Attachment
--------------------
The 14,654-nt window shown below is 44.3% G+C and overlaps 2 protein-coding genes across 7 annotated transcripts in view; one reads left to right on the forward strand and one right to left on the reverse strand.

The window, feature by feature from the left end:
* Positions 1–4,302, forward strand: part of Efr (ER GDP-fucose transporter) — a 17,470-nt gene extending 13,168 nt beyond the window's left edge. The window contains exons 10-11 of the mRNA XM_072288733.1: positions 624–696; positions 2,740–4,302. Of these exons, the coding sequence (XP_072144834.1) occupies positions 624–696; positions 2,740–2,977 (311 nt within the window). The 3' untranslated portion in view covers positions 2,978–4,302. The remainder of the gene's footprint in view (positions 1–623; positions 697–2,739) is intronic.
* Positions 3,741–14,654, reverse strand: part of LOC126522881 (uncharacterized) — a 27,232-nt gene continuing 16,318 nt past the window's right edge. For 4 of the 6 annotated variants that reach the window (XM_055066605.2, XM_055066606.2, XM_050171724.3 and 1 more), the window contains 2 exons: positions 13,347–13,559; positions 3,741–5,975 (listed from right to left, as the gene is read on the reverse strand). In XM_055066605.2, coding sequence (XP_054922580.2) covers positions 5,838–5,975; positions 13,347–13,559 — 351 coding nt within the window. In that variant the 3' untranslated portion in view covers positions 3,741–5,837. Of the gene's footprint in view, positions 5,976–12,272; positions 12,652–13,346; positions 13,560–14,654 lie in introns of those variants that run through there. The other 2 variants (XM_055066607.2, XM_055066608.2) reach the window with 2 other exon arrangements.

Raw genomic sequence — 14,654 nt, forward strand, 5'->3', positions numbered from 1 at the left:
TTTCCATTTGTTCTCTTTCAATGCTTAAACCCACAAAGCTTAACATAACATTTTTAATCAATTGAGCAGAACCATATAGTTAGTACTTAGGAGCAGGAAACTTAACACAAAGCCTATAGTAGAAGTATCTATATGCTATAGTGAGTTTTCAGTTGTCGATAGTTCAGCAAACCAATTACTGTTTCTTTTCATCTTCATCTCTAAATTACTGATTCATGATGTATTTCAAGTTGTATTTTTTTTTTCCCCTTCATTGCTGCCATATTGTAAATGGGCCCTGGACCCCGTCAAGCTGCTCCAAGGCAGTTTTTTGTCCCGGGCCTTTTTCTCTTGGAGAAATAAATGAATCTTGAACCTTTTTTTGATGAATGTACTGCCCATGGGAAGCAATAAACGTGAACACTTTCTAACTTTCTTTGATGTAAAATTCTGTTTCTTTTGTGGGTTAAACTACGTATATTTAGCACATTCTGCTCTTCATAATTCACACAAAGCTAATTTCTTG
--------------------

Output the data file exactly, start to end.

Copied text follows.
The 14,654-nt window shown below is 44.3% G+C and overlaps 2 protein-coding genes across 7 annotated transcripts in view; one reads left to right on the forward strand and one right to left on the reverse strand.

The window, feature by feature from the left end:
* Positions 1–4,302, forward strand: part of Efr (ER GDP-fucose transporter) — a 17,470-nt gene extending 13,168 nt beyond the window's left edge. The window contains exons 10-11 of the mRNA XM_072288733.1: positions 624–696; positions 2,740–4,302. Of these exons, the coding sequence (XP_072144834.1) occupies positions 624–696; positions 2,740–2,977 (311 nt within the window). The 3' untranslated portion in view covers positions 2,978–4,302. The remainder of the gene's footprint in view (positions 1–623; positions 697–2,739) is intronic.
* Positions 3,741–14,654, reverse strand: part of LOC126522881 (uncharacterized) — a 27,232-nt gene continuing 16,318 nt past the window's right edge. For 4 of the 6 annotated variants that reach the window (XM_055066605.2, XM_055066606.2, XM_050171724.3 and 1 more), the window contains 2 exons: positions 13,347–13,559; positions 3,741–5,975 (listed from right to left, as the gene is read on the reverse strand). In XM_055066605.2, coding sequence (XP_054922580.2) covers positions 5,838–5,975; positions 13,347–13,559 — 351 coding nt within the window. In that variant the 3' untranslated portion in view covers positions 3,741–5,837. Of the gene's footprint in view, positions 5,976–12,272; positions 12,652–13,346; positions 13,560–14,654 lie in introns of those variants that run through there. The other 2 variants (XM_055066607.2, XM_055066608.2) reach the window with 2 other exon arrangements.

Raw genomic sequence — 14,654 nt, forward strand, 5'->3', positions numbered from 1 at the left:
TTTCCATTTGTTCTCTTTCAATGCTTAAACCCACAAAGCTTAACATAACATTTTTAATCAATTGAGCAGAACCATATAGTTAGTACTTAGGAGCAGGAAACTTAACACAAAGCCTATAGTAGAAGTATCTATATGCTATAGTGAGTTTTCAGTTGTCGATAGTTCAGCAAACCAATTACTGTTTCTTTTCATCTTCATCTCTAAATTACTGATTCATGATGTATTTCAAGTTGTATTTTTTTTTTCCCCTTCATTGCTGCCATATTGTAAATGGGCCCTGGACCCCGTCAAGCTGCTCCAAGGCAGTTTTTTGTCCCGGGCCTTTTTCTCTTGGAGAAATAAATGAATCTTGAACCTTTTTTTGATGAATGTACTGCCCATGGGAAGCAATAAACGTGAACACTTTCTAACTTTCTTTGATGTAAAATTCTGTTTCTTTTGTGGGTTAAACTACGTATATTTAGCACATTCTGCTCTTCATAATTCACACAAAGCTAATTTCTTG